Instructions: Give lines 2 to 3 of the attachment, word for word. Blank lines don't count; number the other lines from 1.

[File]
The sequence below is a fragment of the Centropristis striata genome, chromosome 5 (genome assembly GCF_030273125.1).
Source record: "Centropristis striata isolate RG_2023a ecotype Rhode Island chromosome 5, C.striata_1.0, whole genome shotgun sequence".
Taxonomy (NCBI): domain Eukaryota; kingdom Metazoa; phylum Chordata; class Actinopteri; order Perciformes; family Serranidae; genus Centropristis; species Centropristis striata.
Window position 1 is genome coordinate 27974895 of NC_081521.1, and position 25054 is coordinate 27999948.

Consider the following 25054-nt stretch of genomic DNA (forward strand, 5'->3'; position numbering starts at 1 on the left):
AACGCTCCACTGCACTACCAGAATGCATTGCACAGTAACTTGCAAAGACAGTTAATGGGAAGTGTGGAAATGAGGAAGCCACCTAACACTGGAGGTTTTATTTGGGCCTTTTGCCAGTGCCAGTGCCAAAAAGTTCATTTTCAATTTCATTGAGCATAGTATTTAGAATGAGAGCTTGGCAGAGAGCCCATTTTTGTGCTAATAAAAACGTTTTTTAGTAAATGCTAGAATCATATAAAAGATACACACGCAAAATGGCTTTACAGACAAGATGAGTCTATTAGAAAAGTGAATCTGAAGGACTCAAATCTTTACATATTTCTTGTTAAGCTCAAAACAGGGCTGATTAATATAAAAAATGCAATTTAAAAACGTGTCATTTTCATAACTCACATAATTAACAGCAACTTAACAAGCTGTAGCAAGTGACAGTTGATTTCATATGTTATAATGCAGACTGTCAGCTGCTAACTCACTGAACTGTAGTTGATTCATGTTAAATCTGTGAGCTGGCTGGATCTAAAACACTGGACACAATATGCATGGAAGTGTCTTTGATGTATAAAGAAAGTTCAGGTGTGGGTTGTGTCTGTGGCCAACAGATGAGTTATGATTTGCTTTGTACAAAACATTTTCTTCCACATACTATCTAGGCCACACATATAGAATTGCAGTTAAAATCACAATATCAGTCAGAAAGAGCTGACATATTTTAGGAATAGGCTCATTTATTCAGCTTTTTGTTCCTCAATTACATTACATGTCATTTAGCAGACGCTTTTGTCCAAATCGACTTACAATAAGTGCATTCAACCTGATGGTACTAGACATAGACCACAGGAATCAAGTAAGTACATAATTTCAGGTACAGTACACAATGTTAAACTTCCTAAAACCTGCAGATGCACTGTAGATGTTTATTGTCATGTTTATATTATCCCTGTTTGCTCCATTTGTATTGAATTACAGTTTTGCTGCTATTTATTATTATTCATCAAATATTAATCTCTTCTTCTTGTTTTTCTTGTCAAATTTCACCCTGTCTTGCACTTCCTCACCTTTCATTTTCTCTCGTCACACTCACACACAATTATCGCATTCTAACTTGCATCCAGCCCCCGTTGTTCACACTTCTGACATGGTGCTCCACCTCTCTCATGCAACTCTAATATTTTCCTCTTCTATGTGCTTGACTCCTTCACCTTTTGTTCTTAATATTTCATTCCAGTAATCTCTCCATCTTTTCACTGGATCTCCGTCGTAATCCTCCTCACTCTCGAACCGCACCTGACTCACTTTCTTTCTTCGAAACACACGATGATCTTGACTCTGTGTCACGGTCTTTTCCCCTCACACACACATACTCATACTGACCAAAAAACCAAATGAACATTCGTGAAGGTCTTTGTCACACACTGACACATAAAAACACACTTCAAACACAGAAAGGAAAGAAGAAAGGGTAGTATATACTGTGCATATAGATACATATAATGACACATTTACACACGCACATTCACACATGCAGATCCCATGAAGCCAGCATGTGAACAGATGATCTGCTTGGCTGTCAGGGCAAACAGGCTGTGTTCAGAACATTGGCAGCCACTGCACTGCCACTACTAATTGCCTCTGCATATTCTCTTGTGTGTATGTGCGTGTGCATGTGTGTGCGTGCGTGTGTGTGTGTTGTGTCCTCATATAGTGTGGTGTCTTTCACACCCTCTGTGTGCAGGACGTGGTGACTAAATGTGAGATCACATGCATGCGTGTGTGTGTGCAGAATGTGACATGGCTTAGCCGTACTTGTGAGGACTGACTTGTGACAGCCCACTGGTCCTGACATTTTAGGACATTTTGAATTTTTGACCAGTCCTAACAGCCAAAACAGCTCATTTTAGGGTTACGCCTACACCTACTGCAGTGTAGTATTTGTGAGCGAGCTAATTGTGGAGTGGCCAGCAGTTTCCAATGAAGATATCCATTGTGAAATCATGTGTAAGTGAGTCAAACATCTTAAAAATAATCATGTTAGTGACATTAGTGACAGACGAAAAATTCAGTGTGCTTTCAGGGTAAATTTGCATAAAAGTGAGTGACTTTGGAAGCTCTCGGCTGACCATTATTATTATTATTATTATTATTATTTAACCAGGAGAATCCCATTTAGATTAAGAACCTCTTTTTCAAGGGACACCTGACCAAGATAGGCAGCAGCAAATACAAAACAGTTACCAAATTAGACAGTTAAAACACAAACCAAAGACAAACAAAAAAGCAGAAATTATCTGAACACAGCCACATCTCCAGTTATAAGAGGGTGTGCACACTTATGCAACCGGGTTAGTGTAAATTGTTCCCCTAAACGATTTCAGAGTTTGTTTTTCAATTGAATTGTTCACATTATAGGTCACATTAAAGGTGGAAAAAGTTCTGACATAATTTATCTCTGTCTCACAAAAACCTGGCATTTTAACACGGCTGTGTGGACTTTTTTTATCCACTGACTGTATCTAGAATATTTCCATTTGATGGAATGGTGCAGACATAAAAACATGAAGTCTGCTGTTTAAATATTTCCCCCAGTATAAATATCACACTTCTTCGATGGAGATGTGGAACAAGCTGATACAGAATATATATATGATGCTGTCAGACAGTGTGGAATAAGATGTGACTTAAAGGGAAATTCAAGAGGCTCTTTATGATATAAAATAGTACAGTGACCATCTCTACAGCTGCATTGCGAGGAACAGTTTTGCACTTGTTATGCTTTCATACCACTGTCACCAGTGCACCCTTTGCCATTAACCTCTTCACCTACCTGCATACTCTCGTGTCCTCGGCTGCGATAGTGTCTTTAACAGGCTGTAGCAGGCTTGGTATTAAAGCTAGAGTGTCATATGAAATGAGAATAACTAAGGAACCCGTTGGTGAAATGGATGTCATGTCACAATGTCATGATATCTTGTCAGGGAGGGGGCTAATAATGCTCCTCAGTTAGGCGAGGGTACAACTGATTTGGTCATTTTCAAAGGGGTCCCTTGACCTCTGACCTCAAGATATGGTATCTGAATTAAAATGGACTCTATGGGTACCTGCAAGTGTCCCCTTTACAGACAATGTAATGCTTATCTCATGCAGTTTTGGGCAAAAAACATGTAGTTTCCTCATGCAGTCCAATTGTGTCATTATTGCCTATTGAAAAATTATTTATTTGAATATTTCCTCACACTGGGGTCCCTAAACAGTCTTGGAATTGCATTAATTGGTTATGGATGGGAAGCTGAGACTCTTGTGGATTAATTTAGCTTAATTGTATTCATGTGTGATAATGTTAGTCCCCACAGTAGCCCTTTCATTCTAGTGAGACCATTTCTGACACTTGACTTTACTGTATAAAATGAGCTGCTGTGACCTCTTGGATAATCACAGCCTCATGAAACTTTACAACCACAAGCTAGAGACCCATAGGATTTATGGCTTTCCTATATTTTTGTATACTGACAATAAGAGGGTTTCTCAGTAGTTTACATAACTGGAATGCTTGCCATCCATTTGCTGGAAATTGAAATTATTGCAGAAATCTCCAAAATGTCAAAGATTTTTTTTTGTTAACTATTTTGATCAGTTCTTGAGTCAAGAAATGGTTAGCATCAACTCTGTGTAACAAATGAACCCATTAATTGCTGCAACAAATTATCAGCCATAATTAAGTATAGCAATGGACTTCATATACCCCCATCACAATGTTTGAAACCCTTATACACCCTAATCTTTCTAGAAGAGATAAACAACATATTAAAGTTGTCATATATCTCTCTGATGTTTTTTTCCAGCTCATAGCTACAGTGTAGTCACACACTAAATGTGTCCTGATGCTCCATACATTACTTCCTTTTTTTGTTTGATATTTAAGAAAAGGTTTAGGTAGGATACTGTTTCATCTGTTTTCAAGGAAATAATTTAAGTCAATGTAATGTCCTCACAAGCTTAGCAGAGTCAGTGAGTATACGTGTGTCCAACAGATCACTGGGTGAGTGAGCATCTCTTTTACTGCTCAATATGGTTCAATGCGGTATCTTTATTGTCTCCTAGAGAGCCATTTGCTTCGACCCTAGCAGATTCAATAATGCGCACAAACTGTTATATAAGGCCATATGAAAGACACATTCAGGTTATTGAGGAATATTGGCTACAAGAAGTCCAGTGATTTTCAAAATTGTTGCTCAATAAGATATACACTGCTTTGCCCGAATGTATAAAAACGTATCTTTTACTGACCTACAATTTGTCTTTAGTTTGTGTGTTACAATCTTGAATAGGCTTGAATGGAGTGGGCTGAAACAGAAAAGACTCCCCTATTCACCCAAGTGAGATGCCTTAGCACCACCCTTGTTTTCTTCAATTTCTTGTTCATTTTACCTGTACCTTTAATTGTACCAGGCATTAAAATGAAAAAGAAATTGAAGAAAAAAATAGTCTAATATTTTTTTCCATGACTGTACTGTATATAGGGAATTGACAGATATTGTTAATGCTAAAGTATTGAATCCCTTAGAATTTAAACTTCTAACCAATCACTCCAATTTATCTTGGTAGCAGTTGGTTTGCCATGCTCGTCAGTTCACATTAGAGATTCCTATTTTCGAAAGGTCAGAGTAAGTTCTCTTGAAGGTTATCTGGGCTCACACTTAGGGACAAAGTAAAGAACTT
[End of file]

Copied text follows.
Source record: "Centropristis striata isolate RG_2023a ecotype Rhode Island chromosome 5, C.striata_1.0, whole genome shotgun sequence".
Taxonomy (NCBI): domain Eukaryota; kingdom Metazoa; phylum Chordata; class Actinopteri; order Perciformes; family Serranidae; genus Centropristis; species Centropristis striata.